CNBC's Tyler Mathisen looks ahead to what are likely to be the week's top business and financial stories. Starbucks and Netflix earnings may have been helped by the bad winter. Also, the Boston Marathon kicks off Monday, and 36,000 runners will participate.» Read More
Japan's in a recession, IMF leadership's in play, and the Brazilian real is on a rolll. Time for your daily FX Fix.
Dominique Strauss-Kahn says he's stepping down to protect the institution he's served with honor and devotion, reports CNBC's Mary Thompson.
Sir Fred Goodwin, the former chief executive of the Royal Bank of Scotland (RBS), took out a super-injunction to stop newspapers publishing details of an affair with a colleague at RBS, a UK peer said in the House of Lords today.
CNBC's Mary Thompson has the story on the IMF head resigning as he fights sexual assault charges.
The French finance minister, Christine Lagarde, was on a panel at the World Economic Forum in Davos this January when her usual smile turned into a frown. Next to her, Robert E. Diamond Jr., chief executive of Barclays and one of the most powerful bankers in the world, thanked regulators and finance ministers for their role in shaping a better environment after the financial crisis.
German Chancellor Angela Merkel reiterated on Thursday that she wanted a European to become the next IMF chief and that Dominique Strauss-Kahn's exit before the end of his term was an argument in favour of such a move.
Are Dominique Strauss-Kahn's troubles creating a buying opportunity? This pro says yes.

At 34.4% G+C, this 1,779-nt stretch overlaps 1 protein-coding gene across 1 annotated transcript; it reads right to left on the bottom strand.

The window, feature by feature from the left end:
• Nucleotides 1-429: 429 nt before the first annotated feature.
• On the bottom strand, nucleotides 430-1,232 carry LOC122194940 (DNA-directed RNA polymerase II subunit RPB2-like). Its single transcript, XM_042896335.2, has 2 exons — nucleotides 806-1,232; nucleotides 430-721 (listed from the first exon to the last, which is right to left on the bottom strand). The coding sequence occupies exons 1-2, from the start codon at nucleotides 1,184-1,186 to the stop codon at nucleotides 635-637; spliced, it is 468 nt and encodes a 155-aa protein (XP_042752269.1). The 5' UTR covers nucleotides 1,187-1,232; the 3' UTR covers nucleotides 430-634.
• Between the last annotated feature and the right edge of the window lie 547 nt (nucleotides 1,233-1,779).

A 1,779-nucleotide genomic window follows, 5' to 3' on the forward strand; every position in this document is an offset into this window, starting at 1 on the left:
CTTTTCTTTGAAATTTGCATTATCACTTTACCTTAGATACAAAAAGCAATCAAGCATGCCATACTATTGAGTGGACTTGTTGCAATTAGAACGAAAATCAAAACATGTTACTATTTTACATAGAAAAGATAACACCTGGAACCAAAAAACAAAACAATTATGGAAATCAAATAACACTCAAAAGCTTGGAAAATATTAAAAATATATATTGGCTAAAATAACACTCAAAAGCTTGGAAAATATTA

CNBC's Mary Thompson has the latest developments on IMF chief Strauss-Kahn on suicide watch in Riker's Island.
The video below of Tristane Banon talking about what it was like when Dominique Strauss-Kahn came onto her is getting posted all around the internet now that DSK has been charged with sexual assault.
CNBC's Eamon Javers tracks the developments of the Dominique Strauss-Kahn's attempted rape of a hotel maid.
Who gets the top job at the IMF could be significant, according to Neil Mellor from Bank of New York Mellon in London.
Unless the charges against Dominique Strauss-Kahn are dropped or proven untrue soon, the IMF may have no choice but to act to find a successor. And then the merry go round begins, writes CNBC anchor Ross Westgate.
The sight of Dominique Strauss-Kahn, managing director of the International Monetary Fund and prospective candidate for the French presidency, doing the "perp walk" was stupefying. If the charges are true, this capable man is a lunatic. But, unless the case collapses, the event will cast a long shadow, according to the FT.
Former IMF chief Dominique Strauss-Kahn is reportedly on suicide watch at Rikers Island. WNBC's Jonathan Dienst has the latest details.
If anyone tells you that the law of diplomatic immunity is clear, he’s probably confused, lying or French.
In a possible setback to Dominique Strauss-Kahn's defense, the IMF said in a statement that its managing director will not enjoy diplomatic immunity in the sexual assault case against him.
CNBC's Steve Liesman takes a look at the possible replacements for the two top directors at the IMF.
When the news of IMF chief Dominique Strauss-Kahn ("DSK")'s arrest for attempted rape came out, many of the noises coming out of France was that it was a national embarrassment.
A look inside where the IMF's Strauss-Khan is being housed, with Peter Curcio, NYC Department of Correction at Rikers Island retired bureau chief.
CNBC's Steve Liesman has the story on the IMF head hunting for a new director and what the organization is doing to help bailout Greece.